THEY have always been cuckoo in Marsden – and, it seems, in Romania!

Romanian visitors are coming to Marsden this weekend to learn about the famous Cuckoo Day – so they can create their own version back home.

Misu Ciobanu and his wife Livia wanted to create a Cuckoo Day style festival in the Romanian region of Bukovina, known for its picturesque beech forests and painted monasteries.

The couple come from a village called Brodina, near the town of Radauti, where they run a charity called the Hannah Foundation.

It helps underprivileged children get an education and a job.

As part of their work, they hold festivals and events designed to develop art skills and to promote the charity.

The Ciobanus have acquired some land in Brodina and plan to develop it into a festival venue. They have already staged two small arts events but they want to create something bigger and better, incorporating music and folk traditions.

They spotted the website for Marsden’s Cuckoo Day and were invited to the Cuckoo Day on April 25 and 26.

Philip Thompson, Cuckoo Day organiser, said: “We invited them to come over and see the festival. It is a big compliment for the Cuckoo Day festival to be such an inspiration.”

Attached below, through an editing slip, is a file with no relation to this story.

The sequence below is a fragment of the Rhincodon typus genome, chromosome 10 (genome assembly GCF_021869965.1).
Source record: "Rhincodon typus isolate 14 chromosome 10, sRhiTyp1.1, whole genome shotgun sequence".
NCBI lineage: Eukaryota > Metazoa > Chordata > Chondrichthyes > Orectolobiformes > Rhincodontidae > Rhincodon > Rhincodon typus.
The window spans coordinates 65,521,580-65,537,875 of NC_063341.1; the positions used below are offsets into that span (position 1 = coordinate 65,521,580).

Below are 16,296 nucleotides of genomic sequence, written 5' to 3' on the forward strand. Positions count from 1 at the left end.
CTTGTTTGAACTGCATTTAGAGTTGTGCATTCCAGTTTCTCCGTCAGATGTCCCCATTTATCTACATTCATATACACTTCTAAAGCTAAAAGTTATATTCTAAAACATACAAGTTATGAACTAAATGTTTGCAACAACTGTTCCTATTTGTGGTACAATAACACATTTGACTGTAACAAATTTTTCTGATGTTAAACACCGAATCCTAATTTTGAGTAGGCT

Cuckoos are part of Romanian tradition. In Brodina there is a song called ‘Cânta cucul bata-l vina de rasuna Bucovina’, which is all about the bird.

The Ciobanus hope to have their own version of Cuckoo Day set up by 2009.

Mr Thompson said: “We hope that musicians and artists from England might like to participate in a few days of music and exchange of experience with local artists. I think it is a good idea and way of getting cultures to integrate and inspire each other.”

Romanian band Paprika Balkanicus will be appearing at this year’s Cuckoo Day festival.

They play a fiery blend of traditional gypsy music from the Balkans and Eastern Europe and are among the hottest newcomers in world music, with a big following in the UK, Europe and Japan.

Entertainment at this year’s Cuckoo Festival will begin on April 25, but the main events will take place the following day on April 26.

The festival will feature street entertainers, local bands, a Punch and Judy show, an owl display, vintage engines, craft demonstrations, maypole dancing, morris dancing, children’s rides and entertainment, singing events, a duck race and of course, the Cuckoo Procession, with Marsden Silver Prize Band and majorettes in the parade.

Cuckoo Day is held to mark the start of Spring in Marsden and is inspired by a local legend.

Many years ago the people of Marsden realised that when the cuckoo arrived, so did the spring and sunshine. They decided to try and prolong its stay to keep the good weather and built a wall around its nest. However, they built it too low and the cuckoo flew away. As the legend says, ‘It were nobbut just wun course too low!’